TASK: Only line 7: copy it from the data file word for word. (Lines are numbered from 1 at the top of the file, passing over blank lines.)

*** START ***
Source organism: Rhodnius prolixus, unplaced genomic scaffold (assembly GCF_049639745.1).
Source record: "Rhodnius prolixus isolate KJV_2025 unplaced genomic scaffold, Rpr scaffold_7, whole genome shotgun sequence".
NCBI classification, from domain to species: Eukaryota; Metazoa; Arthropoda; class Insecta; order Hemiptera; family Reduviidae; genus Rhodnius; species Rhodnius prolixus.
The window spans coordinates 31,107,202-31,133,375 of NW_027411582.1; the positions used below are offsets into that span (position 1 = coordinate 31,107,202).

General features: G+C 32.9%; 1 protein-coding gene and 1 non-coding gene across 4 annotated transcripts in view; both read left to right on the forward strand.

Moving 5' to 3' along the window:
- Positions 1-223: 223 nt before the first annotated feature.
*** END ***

- Positions 1-223: 223 nt before the first annotated feature.